It is the practice of some more cynical commentators (described above,) to attack anyone who tries to do so, as a dangerous, wild-eyed partisan; that is, anyone who does not participate in silencing one side of the discussion.

People in Ireland are well-used to this technique; with which they have been sadly acquainted ad nauseum throughout The Troubles of the 20th century; and in the surrounding debate, ever since.

S M Sigerson’s work, obviously written from the heart, is a valuable contribution to the literature on Michael Collins and should be available in any self-respecting Irish library.             – Tim Pat Coogan

I trust in the public, in future generations, and in the passage of time, to ultimately sort true from false, among conflicting claims about the life and death of Michael Collins.

I call for a full catalog and compendium of Collins’ own letters and writings, which are infinitely more valuable to history than anything that subsequent writers can say about him. Looking forward to the 2022 Centenary, I again urge all individuals and institutions holding such materials, to cooperate in realizing this, with speed.

I also repeat my call for an independent forensic examination of his remains; which could conclusively answer many points now debated in theory.

I encourage those with an interest to examine all writings about Michael Collins.
Then, you be the judge.

Read more:
The Assassination of Michael Collins:
What Happened At Béal na mBláth?”
Book cover image - The Assassination of Michael Collins - What Happened at Béal na mBláth

by
S M Sigerson

Paperback or Kindle edition here:
www.amazon.com/dp/1493784714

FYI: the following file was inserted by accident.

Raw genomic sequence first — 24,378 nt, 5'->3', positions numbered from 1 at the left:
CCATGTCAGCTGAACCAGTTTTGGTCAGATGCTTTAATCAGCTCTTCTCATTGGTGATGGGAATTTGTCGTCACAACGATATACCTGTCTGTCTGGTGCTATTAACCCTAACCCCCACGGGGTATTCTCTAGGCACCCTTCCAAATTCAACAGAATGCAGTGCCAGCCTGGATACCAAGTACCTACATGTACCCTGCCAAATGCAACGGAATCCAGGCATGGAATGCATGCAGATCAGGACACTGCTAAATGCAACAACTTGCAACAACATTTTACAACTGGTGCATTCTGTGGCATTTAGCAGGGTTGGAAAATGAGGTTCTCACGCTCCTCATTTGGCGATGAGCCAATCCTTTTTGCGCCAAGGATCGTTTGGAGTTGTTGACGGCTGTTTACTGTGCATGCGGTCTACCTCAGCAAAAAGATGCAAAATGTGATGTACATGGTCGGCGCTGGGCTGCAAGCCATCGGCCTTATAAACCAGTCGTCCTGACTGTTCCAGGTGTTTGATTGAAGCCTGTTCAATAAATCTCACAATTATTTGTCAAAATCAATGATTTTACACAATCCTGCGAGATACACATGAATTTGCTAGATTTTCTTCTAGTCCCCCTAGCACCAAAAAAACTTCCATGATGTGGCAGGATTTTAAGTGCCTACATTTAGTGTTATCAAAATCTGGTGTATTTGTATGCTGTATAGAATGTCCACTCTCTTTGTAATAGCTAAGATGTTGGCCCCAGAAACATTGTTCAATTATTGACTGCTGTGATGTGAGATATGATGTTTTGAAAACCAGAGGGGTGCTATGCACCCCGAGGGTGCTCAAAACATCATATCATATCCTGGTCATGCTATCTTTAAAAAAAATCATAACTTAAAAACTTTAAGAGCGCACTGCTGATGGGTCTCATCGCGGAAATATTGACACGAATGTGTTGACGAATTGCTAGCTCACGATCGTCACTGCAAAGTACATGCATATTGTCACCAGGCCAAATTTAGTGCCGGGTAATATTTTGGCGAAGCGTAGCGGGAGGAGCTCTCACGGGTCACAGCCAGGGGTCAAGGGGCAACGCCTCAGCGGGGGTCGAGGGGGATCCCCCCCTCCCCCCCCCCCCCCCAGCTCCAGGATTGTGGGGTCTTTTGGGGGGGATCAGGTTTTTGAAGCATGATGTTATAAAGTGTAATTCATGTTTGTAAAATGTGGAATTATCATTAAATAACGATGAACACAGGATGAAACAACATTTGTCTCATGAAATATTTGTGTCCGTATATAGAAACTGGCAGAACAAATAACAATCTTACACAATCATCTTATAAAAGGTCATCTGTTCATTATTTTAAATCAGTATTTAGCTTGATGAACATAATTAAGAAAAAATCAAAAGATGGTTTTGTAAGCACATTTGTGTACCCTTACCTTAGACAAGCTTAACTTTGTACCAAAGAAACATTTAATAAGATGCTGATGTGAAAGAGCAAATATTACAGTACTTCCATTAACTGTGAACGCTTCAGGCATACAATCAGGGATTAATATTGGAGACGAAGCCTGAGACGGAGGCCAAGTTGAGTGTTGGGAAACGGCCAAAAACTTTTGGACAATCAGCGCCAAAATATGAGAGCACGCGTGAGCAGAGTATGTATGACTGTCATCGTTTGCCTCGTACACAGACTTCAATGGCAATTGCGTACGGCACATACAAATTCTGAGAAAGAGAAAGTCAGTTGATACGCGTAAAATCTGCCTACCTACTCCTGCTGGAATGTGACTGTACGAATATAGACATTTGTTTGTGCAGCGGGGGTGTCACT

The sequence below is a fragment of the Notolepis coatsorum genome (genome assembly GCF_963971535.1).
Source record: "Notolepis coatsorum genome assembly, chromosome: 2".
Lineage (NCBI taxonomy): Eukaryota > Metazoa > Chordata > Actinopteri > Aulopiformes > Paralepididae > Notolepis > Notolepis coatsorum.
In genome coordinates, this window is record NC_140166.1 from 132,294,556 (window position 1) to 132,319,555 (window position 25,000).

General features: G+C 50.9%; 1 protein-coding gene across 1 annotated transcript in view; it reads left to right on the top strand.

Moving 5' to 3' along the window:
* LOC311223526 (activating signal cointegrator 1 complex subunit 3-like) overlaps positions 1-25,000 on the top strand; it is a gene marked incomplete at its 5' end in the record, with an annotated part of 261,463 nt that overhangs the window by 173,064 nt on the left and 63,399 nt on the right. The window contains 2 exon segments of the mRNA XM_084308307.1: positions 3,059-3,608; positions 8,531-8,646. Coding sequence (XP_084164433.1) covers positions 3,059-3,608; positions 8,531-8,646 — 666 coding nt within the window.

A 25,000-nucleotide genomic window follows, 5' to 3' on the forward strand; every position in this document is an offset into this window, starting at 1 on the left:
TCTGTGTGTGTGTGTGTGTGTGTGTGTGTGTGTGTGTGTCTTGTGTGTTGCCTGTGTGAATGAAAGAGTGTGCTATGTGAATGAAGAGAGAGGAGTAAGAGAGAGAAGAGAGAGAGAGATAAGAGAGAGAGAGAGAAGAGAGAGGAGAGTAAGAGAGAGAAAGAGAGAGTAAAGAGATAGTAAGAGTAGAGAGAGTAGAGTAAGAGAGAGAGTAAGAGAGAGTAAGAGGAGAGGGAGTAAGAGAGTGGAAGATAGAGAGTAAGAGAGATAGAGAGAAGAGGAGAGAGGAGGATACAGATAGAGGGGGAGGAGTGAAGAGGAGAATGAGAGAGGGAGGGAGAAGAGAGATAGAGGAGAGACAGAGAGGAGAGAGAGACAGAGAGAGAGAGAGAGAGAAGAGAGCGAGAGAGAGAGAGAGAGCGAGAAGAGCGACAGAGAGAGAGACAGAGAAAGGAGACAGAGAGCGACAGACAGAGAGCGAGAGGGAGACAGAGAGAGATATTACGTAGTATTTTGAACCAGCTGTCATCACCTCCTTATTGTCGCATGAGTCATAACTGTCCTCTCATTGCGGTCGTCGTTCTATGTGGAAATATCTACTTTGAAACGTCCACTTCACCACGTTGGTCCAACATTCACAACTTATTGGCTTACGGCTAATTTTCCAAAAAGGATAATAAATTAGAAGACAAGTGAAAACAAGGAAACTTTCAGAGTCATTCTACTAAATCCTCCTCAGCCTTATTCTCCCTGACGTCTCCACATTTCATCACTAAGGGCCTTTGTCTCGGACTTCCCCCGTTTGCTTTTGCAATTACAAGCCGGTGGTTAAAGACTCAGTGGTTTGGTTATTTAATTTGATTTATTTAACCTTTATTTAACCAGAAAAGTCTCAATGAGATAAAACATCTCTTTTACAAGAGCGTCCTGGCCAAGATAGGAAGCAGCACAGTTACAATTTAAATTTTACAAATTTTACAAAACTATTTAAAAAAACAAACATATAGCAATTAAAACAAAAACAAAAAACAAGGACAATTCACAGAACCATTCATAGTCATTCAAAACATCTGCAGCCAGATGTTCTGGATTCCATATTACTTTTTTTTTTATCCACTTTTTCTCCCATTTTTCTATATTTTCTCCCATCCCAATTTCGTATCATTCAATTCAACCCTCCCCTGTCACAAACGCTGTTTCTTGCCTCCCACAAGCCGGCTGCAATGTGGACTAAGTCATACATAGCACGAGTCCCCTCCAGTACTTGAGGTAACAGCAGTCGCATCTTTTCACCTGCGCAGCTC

All other e-reader formats:
www.smashwords.com/books/view/433954

Read reviews:
http://www.rabidreaders.com/2014/12/03/assassination-michael-collins-s-m-sigerson-2/

Or ask at your local book shop

Also see:
“Studying the death of Michael Collins:
Deception, evasion, and perception”
www.academia.edu/34795377/Studying_the_death_of_Michael_Collins_1890_-_1922_.rtf

 

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Liam Lynch and the Slide into Civil War 1922 – an article by Éireann Ascendant

Photo of IRA men in Grafton Street Dublin - courtesy Eireann Ascendant

IRA men in Grafton Street Dublin – courtesy Eireann Ascendant

Readers of this blog are sure to find this article of great interest indeed:
https://erinascendantwordpress.wordpress.com/2017/11/30/the-chains-of-trust-liam-lynch-and-the-slide-into-civil-war-1922-part-ii/

A brilliant Irish history blog, Éireann Ascendant, here presents fascinating details of negotiations, politics, personalities, and passions which so nearly averted civil war in Ireland. (As discussed on this blog below:  “May 1922: Leaders Strive to Prevent Civil War in Ireland
https://collinsassassination.wordpress.com/2018/05/05/may-1922-leaders-strive-to-prevent-civil-war-in-ireland/ )

 

May 1922 – Leaders strive to prevent Civil War in Ireland

Photo 1922 meeting of pro- & anti-Treaty army officers, to avert Civil War: left to right Sean McEoin (Pro-Treaty), Sean Moylan (IRA), Eoin O’Duffy (Pro-Treaty), Liam Lynch (IRA), Gearóid O’Sullivan (Pro-Treaty) and Liam Mellows (IRA)

Photo 1922 meeting of pro- & anti-Treaty army officers, to avert Civil War: left to right Sean McEoin, Sean Moylan, Eoin O’Duffy, Liam Lynch, Gearóid O’Sullivan, and Liam Mellows

(Excerpts from the book
The Assassination of Michael Collins: What Happened at Béal na mBlath?“) 

The following statement, known as “The Army Document” was published on 1 May 1922, and signed by equal numbers of both pro- and anti-Treaty officers of the Irish Volunteers / IRA: